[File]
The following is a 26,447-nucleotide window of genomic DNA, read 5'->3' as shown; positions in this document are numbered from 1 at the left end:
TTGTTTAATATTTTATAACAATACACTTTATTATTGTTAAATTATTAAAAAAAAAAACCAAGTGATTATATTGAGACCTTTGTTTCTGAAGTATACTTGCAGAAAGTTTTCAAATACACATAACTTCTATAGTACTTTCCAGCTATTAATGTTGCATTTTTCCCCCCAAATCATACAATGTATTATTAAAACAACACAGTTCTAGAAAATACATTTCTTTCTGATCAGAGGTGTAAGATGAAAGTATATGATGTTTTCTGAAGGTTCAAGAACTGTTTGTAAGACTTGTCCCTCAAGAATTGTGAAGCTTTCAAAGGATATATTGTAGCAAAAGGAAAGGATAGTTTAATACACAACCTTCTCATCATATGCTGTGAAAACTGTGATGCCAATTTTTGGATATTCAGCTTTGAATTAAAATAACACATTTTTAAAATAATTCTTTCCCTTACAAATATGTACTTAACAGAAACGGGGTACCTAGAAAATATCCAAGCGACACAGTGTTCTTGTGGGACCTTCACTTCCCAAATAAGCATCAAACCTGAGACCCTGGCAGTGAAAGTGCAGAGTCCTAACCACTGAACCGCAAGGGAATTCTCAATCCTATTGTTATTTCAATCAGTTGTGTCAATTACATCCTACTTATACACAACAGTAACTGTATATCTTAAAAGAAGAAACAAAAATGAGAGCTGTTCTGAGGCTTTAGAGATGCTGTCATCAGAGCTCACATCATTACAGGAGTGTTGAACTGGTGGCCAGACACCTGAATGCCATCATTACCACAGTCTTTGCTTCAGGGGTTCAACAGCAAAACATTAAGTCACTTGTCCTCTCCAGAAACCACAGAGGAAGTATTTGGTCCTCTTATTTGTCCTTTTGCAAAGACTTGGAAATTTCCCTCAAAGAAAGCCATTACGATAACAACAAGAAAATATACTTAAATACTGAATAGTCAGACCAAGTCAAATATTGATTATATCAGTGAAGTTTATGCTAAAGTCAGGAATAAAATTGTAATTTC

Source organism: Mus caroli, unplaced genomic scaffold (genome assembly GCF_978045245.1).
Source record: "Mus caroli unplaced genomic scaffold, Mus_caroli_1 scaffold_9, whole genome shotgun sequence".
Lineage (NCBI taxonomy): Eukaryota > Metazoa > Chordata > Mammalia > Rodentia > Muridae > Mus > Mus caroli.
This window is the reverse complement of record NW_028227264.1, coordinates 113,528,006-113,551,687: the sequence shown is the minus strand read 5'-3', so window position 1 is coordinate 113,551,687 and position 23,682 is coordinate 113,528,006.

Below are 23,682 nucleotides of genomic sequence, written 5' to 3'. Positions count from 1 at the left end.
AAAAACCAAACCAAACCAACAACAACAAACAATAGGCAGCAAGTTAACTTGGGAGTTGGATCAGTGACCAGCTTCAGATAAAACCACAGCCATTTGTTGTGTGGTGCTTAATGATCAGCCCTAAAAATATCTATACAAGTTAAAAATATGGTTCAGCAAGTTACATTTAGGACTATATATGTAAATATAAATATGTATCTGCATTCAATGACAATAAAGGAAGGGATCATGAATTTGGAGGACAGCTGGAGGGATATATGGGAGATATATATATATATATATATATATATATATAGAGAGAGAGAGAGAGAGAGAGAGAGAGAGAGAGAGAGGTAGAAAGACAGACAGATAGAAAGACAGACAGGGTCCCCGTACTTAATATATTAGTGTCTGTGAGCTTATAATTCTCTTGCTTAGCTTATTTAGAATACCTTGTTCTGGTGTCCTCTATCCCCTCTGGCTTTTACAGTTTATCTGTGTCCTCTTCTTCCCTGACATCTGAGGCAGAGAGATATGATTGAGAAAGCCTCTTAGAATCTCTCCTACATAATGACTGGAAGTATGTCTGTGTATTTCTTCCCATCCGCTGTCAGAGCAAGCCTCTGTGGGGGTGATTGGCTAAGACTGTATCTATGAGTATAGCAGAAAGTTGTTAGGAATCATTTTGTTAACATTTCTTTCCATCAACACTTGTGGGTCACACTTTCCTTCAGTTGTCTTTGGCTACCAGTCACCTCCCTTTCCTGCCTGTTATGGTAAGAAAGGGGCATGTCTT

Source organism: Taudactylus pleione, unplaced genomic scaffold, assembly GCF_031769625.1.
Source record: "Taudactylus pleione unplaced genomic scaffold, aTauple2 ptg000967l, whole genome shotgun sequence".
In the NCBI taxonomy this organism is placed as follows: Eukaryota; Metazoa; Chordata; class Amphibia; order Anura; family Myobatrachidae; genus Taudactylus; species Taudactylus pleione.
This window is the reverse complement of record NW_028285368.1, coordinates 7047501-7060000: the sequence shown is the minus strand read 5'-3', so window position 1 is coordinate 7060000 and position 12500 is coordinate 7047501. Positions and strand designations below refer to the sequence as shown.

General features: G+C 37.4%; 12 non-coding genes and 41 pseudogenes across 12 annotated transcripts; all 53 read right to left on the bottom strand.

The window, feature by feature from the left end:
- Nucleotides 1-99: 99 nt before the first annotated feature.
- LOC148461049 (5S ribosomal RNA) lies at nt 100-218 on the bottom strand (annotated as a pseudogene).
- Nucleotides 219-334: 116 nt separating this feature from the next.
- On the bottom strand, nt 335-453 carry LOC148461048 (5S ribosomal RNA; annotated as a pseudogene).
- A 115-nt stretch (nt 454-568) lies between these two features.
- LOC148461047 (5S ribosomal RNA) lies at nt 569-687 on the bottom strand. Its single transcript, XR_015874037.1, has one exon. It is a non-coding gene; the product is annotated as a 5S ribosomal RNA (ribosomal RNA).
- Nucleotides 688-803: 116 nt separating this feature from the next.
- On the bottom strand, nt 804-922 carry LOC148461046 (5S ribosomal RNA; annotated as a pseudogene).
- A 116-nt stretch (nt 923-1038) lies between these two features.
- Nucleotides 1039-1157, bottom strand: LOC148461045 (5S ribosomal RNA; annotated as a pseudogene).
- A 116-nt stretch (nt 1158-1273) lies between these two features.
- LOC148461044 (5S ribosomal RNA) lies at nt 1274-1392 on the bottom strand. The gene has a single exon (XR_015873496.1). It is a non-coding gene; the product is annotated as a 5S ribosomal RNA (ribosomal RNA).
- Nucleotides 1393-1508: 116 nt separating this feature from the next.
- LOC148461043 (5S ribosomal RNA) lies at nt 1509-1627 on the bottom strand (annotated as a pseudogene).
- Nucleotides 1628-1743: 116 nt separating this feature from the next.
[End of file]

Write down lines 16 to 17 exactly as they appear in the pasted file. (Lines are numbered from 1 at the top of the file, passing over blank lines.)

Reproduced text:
- LOC148461049 (5S ribosomal RNA) lies at nt 100-218 on the bottom strand (annotated as a pseudogene).
- Nucleotides 219-334: 116 nt separating this feature from the next.